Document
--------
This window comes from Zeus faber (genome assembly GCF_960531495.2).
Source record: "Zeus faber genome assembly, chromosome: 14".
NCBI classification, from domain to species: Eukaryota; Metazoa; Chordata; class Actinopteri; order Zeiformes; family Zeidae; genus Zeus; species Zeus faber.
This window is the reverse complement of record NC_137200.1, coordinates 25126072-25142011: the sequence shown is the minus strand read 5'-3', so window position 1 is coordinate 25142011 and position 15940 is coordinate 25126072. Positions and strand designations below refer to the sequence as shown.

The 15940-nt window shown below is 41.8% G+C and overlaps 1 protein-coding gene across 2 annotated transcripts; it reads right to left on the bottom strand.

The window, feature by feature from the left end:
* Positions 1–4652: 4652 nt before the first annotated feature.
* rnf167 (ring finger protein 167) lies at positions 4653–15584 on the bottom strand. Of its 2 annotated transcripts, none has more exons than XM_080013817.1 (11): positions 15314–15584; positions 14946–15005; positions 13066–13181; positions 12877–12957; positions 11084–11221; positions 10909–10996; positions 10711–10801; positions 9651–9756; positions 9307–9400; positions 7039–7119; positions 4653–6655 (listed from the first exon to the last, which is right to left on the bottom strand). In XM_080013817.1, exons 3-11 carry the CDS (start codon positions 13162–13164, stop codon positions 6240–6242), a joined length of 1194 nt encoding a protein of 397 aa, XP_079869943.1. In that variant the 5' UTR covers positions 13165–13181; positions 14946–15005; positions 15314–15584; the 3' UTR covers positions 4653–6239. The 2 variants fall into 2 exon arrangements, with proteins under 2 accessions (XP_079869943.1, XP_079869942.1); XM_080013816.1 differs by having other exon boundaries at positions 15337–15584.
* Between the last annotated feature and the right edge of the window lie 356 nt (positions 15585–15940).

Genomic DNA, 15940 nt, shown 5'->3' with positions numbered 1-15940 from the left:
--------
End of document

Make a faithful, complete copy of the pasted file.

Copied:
This window comes from Zeus faber (genome assembly GCF_960531495.2).
Source record: "Zeus faber genome assembly, chromosome: 14".
NCBI classification, from domain to species: Eukaryota; Metazoa; Chordata; class Actinopteri; order Zeiformes; family Zeidae; genus Zeus; species Zeus faber.
This window is the reverse complement of record NC_137200.1, coordinates 25126072-25142011: the sequence shown is the minus strand read 5'-3', so window position 1 is coordinate 25142011 and position 15940 is coordinate 25126072. Positions and strand designations below refer to the sequence as shown.

The 15940-nt window shown below is 41.8% G+C and overlaps 1 protein-coding gene across 2 annotated transcripts; it reads right to left on the bottom strand.

The window, feature by feature from the left end:
* Positions 1–4652: 4652 nt before the first annotated feature.
* rnf167 (ring finger protein 167) lies at positions 4653–15584 on the bottom strand. Of its 2 annotated transcripts, none has more exons than XM_080013817.1 (11): positions 15314–15584; positions 14946–15005; positions 13066–13181; positions 12877–12957; positions 11084–11221; positions 10909–10996; positions 10711–10801; positions 9651–9756; positions 9307–9400; positions 7039–7119; positions 4653–6655 (listed from the first exon to the last, which is right to left on the bottom strand). In XM_080013817.1, exons 3-11 carry the CDS (start codon positions 13162–13164, stop codon positions 6240–6242), a joined length of 1194 nt encoding a protein of 397 aa, XP_079869943.1. In that variant the 5' UTR covers positions 13165–13181; positions 14946–15005; positions 15314–15584; the 3' UTR covers positions 4653–6239. The 2 variants fall into 2 exon arrangements, with proteins under 2 accessions (XP_079869943.1, XP_079869942.1); XM_080013816.1 differs by having other exon boundaries at positions 15337–15584.
* Between the last annotated feature and the right edge of the window lie 356 nt (positions 15585–15940).

Genomic DNA, 15940 nt, shown 5'->3' with positions numbered 1-15940 from the left: